Celebrating Authors Assignment--Ernest Hemingway
Best of all he loved the fall.
The leaves yellow on the cottonwoods.
Leaves floating on the trout streams above the hills.
The high blue windless skies.
Now he will be part of them forever.
Ernest Hemingway wrote poetically about the Idaho landscape in the words above to eulogize a friend. These same words later appeared on a statue placed in Ketchum, Idaho in his honor. The full eulogy is below.
Born July 21, 1899, in Cicero, Illinois to a physician father and musician mother, Ernest Miller Hemingway enjoyed many childhood summers in Walloon Lake, Michigan where his father taught him to hunt and fish, instilling in him a love for the outdoors.
In 1917, Hemingway graduated high school and went to Kansas City, where he worked as a reporter for the Star. He tried to enlist in the military but was rejected for having a defective eye. In 1918, he became an ambulance driver for the American Red Cross in World War I. After only a few months, he became injured, was decorated for bravery, and after a short stay in Milan to recover, he was sent home where he began to write of his experiences.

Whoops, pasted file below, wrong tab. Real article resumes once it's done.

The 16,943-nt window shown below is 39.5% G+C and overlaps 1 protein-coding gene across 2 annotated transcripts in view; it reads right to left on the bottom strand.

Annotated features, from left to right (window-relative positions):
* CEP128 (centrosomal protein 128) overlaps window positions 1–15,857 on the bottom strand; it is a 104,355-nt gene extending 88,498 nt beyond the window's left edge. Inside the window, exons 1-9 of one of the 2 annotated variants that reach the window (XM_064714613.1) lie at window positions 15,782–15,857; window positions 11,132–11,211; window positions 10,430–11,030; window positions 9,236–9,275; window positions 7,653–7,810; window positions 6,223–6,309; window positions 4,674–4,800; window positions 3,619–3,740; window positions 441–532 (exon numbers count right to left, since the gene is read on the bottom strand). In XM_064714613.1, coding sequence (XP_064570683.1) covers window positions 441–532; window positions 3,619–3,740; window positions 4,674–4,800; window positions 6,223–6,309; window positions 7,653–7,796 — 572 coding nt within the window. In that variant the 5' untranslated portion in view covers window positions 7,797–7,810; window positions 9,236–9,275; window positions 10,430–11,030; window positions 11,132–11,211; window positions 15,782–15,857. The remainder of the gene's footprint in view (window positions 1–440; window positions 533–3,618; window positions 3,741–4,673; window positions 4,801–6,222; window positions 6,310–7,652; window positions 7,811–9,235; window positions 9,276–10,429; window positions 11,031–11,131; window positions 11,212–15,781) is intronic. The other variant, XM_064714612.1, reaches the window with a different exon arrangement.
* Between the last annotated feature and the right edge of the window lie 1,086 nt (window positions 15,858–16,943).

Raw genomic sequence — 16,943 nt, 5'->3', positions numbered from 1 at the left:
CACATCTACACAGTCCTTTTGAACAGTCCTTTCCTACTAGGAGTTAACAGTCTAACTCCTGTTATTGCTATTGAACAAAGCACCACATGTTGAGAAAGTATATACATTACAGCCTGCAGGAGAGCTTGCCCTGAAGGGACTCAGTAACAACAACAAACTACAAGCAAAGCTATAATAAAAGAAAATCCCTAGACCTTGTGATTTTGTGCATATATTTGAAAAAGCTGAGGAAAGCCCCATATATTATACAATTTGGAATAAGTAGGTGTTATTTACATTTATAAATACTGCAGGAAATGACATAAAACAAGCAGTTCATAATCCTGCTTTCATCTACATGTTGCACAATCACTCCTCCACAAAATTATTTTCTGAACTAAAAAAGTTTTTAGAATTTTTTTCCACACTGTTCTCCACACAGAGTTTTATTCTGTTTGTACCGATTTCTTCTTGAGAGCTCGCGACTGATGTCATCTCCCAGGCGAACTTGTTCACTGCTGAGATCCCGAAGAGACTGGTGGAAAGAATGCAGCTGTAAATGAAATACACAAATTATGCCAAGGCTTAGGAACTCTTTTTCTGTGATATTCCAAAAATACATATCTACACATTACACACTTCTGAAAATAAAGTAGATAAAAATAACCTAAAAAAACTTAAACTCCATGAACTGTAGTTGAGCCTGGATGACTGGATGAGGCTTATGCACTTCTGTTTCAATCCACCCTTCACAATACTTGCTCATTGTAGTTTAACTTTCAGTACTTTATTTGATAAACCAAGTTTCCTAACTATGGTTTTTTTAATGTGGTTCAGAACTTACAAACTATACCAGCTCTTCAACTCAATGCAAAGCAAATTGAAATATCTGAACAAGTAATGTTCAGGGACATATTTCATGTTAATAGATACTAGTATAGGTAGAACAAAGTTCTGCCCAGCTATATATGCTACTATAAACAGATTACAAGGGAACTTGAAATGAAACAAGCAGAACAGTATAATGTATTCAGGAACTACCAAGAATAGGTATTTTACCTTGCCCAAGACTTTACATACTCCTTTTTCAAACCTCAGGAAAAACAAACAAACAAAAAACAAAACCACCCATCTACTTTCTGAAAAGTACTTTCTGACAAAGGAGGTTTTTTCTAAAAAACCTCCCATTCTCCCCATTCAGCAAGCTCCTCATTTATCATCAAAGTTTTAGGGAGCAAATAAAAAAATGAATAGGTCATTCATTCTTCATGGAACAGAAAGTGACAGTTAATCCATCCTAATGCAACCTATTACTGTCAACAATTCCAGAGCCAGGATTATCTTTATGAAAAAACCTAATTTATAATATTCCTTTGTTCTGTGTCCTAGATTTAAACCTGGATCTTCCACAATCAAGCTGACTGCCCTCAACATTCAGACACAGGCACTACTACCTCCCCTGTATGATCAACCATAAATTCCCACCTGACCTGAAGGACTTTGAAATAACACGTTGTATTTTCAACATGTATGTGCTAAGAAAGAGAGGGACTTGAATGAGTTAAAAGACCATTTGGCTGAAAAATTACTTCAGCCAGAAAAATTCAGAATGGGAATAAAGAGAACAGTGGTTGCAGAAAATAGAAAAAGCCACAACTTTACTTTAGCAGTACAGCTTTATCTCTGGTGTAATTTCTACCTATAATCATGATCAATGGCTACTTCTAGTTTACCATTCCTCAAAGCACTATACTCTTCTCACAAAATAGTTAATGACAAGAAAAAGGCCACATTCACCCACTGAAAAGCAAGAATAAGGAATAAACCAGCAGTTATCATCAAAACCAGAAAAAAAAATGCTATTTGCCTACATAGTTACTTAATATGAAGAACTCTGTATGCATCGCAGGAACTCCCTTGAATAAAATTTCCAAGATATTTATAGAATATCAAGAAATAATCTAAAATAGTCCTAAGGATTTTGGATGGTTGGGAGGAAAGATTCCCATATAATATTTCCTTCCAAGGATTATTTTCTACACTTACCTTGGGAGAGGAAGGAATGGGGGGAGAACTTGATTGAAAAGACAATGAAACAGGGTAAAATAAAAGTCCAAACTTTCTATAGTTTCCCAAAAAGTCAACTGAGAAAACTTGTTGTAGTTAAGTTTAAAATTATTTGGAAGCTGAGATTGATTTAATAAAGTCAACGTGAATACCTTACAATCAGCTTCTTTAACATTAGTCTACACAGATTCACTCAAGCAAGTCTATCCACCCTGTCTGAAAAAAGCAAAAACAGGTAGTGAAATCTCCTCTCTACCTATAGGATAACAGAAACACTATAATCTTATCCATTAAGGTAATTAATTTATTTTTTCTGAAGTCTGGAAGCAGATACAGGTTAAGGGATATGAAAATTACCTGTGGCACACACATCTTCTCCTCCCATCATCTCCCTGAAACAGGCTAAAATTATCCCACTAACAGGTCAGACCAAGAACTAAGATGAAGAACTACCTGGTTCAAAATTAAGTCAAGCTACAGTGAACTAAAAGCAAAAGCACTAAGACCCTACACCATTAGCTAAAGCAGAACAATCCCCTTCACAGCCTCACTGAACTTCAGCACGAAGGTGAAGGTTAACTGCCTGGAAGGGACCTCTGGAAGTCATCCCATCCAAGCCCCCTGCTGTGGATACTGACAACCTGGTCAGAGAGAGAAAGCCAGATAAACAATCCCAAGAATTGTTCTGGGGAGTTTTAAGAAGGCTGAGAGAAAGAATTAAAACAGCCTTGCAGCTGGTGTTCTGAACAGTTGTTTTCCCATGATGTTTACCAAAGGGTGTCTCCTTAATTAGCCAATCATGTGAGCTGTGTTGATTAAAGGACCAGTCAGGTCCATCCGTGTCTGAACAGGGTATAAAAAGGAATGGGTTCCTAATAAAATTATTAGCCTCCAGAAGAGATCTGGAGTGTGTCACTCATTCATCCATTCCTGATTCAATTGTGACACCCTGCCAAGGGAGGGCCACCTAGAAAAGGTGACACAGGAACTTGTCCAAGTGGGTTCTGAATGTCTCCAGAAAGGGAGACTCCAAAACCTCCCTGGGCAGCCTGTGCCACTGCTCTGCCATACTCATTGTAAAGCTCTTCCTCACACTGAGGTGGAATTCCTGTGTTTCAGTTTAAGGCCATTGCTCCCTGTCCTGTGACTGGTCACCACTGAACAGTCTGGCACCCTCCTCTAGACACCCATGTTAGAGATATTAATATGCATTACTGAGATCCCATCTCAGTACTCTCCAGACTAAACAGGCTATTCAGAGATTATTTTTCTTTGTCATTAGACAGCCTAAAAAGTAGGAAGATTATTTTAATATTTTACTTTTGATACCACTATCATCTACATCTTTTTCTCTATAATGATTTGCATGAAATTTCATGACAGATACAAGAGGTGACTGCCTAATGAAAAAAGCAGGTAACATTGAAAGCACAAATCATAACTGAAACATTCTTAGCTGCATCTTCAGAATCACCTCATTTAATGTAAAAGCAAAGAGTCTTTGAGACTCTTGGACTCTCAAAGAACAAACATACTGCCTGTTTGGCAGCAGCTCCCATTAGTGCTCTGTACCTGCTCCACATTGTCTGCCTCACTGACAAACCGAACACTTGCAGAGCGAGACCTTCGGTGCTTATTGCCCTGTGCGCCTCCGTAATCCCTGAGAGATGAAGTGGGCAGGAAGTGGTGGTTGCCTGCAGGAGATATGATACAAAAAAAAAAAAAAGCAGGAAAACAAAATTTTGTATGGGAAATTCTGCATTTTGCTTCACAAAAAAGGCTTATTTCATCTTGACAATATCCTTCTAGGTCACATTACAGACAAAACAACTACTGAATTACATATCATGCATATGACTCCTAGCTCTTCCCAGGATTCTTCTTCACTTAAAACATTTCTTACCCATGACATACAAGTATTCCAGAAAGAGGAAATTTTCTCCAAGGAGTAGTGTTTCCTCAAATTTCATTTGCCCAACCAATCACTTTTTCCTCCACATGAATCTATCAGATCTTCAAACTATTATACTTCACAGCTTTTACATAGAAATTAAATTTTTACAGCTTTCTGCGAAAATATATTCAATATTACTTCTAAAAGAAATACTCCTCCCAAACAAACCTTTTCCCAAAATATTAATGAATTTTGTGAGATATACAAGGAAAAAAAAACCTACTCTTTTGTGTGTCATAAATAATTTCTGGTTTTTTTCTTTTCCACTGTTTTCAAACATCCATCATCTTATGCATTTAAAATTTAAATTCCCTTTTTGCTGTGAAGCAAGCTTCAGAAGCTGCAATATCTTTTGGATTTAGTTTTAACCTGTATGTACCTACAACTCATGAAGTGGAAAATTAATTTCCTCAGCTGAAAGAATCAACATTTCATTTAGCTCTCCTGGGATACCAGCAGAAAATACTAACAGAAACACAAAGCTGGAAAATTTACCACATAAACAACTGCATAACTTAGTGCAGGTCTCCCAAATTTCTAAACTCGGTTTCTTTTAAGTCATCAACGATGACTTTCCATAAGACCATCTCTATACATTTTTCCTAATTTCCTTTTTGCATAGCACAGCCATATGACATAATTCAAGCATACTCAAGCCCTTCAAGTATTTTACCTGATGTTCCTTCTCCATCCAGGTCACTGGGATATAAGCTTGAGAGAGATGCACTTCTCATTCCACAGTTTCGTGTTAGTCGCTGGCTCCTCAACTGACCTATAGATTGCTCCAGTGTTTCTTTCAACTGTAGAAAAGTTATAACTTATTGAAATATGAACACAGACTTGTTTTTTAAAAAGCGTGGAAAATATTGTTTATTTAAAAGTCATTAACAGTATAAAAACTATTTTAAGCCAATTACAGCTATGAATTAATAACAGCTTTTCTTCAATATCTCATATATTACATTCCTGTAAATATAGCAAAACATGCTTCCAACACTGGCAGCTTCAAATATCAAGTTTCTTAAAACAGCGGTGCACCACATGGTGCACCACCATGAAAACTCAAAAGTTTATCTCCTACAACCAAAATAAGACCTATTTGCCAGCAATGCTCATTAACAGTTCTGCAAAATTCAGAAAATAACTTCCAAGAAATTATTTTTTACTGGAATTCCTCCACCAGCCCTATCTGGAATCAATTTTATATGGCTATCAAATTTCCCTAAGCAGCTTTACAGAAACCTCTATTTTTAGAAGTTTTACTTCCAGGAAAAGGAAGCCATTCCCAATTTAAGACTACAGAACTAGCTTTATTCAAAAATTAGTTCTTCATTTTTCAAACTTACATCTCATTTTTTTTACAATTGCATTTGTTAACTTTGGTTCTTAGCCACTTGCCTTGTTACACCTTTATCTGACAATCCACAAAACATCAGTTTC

The Sun Also Rises, A Farewell to Arms, and Death in the Afternoon are among the many works he turned out in the postwar years. Ernest wrote about war, bullfighting, big game hunting, fishing, and the outdoor activities he enjoyed. He was awarded the Nobel Prize for Literature in 1954.
Ernest was married four times and traveled the world. He lived in France, Spain, Cuba, Florida and later, Idaho. Hemingway suffered from paranoia in his last years, convinced the FBI kept tabs on him. He received multiple electroshock treatments at the Mayo Clinic. Two days after his last treatment--on July 2, 1961--he shot himself in his Ketchum, Idaho home with his favorite shotgun.
Hemingway wrote 10 novels, 9 nonfiction books, and 19 short story collections. His extremely masculine writing style influenced contemporary style. In 2012, Ernest was inducted into the Chicago Literary Hall of Fame. Three of the houses Hemingway lived in have been listed on the U.S. National Register of Historic Places--one of them is now a museum honoring the author's life.
He loved the warm sun of summer and the high mountain meadows, the trails through the timber and the sudden clear blue of the lakes. He loved the hills in the winter when the snow comes. Best of all he loved the fall ... the fall with the tawny and grey, the leaves yellow on the cottonwoods, leaves floating on the trout streams and above the hills the high blue windless skies. He loved to shoot, he loved to ride and he loved to fish. Now those are all finished. But the hills remain.”
Author's Note ▼